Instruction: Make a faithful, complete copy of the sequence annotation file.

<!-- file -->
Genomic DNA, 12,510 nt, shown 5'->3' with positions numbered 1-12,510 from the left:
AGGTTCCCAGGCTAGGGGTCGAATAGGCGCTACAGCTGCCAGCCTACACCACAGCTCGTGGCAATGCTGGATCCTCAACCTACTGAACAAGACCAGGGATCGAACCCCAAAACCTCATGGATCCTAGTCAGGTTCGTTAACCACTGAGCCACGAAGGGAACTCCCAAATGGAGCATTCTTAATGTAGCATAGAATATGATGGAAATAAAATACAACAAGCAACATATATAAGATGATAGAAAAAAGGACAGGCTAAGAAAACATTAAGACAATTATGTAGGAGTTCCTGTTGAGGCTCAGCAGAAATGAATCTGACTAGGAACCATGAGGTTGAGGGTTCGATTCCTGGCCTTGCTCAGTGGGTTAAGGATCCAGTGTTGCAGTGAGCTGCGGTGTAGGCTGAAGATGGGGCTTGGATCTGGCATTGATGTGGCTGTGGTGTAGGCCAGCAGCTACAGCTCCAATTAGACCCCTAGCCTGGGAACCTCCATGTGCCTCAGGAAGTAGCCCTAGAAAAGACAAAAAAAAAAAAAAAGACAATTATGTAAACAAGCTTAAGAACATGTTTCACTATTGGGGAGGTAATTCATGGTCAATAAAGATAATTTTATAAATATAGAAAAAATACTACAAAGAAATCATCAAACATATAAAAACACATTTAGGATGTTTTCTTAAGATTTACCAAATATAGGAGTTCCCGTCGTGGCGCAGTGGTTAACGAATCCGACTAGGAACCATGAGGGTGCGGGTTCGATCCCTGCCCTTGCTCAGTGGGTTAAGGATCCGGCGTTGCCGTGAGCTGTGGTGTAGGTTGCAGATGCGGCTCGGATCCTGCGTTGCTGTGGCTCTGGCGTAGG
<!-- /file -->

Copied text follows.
Genomic DNA, 12,510 nt, shown 5'->3' with positions numbered 1-12,510 from the left:
AGGTTCCCAGGCTAGGGGTCGAATAGGCGCTACAGCTGCCAGCCTACACCACAGCTCGTGGCAATGCTGGATCCTCAACCTACTGAACAAGACCAGGGATCGAACCCCAAAACCTCATGGATCCTAGTCAGGTTCGTTAACCACTGAGCCACGAAGGGAACTCCCAAATGGAGCATTCTTAATGTAGCATAGAATATGATGGAAATAAAATACAACAAGCAACATATATAAGATGATAGAAAAAAGGACAGGCTAAGAAAACATTAAGACAATTATGTAGGAGTTCCTGTTGAGGCTCAGCAGAAATGAATCTGACTAGGAACCATGAGGTTGAGGGTTCGATTCCTGGCCTTGCTCAGTGGGTTAAGGATCCAGTGTTGCAGTGAGCTGCGGTGTAGGCTGAAGATGGGGCTTGGATCTGGCATTGATGTGGCTGTGGTGTAGGCCAGCAGCTACAGCTCCAATTAGACCCCTAGCCTGGGAACCTCCATGTGCCTCAGGAAGTAGCCCTAGAAAAGACAAAAAAAAAAAAAAAGACAATTATGTAAACAAGCTTAAGAACATGTTTCACTATTGGGGAGGTAATTCATGGTCAATAAAGATAATTTTATAAATATAGAAAAAATACTACAAAGAAATCATCAAACATATAAAAACACATTTAGGATGTTTTCTTAAGATTTACCAAATATAGGAGTTCCCGTCGTGGCGCAGTGGTTAACGAATCCGACTAGGAACCATGAGGGTGCGGGTTCGATCCCTGCCCTTGCTCAGTGGGTTAAGGATCCGGCGTTGCCGTGAGCTGTGGTGTAGGTTGCAGATGCGGCTCGGATCCTGCGTTGCTGTGGCTCTGGCGTAGG